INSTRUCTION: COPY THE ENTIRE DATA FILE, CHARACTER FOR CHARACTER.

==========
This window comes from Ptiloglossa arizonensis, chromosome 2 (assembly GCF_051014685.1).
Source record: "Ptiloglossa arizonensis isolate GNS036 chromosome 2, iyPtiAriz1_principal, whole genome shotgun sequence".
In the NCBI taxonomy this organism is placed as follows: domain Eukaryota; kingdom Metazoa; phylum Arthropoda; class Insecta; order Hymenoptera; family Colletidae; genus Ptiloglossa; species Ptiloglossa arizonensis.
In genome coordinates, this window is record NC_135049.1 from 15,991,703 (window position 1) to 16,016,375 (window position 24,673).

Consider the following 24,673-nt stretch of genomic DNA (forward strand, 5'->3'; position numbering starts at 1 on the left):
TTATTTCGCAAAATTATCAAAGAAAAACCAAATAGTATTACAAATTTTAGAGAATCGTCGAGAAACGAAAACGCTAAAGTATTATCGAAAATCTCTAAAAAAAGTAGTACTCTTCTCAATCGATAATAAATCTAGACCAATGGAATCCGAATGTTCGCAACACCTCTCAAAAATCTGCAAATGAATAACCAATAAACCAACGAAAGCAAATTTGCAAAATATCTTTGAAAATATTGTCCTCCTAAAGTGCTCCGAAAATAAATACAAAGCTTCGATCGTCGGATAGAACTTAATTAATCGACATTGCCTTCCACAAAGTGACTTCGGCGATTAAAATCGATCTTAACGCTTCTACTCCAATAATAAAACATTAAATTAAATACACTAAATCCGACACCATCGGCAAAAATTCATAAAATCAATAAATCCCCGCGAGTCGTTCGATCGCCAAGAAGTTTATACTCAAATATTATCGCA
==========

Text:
This window comes from Ptiloglossa arizonensis, chromosome 2 (assembly GCF_051014685.1).
Source record: "Ptiloglossa arizonensis isolate GNS036 chromosome 2, iyPtiAriz1_principal, whole genome shotgun sequence".
In the NCBI taxonomy this organism is placed as follows: domain Eukaryota; kingdom Metazoa; phylum Arthropoda; class Insecta; order Hymenoptera; family Colletidae; genus Ptiloglossa; species Ptiloglossa arizonensis.
In genome coordinates, this window is record NC_135049.1 from 15,991,703 (window position 1) to 16,016,375 (window position 24,673).

Consider the following 24,673-nt stretch of genomic DNA (forward strand, 5'->3'; position numbering starts at 1 on the left):
TTATTTCGCAAAATTATCAAAGAAAAACCAAATAGTATTACAAATTTTAGAGAATCGTCGAGAAACGAAAACGCTAAAGTATTATCGAAAATCTCTAAAAAAAGTAGTACTCTTCTCAATCGATAATAAATCTAGACCAATGGAATCCGAATGTTCGCAACACCTCTCAAAAATCTGCAAATGAATAACCAATAAACCAACGAAAGCAAATTTGCAAAATATCTTTGAAAATATTGTCCTCCTAAAGTGCTCCGAAAATAAATACAAAGCTTCGATCGTCGGATAGAACTTAATTAATCGACATTGCCTTCCACAAAGTGACTTCGGCGATTAAAATCGATCTTAACGCTTCTACTCCAATAATAAAACATTAAATTAAATACACTAAATCCGACACCATCGGCAAAAATTCATAAAATCAATAAATCCCCGCGAGTCGTTCGATCGCCAAGAAGTTTATACTCAAATATTATCGCA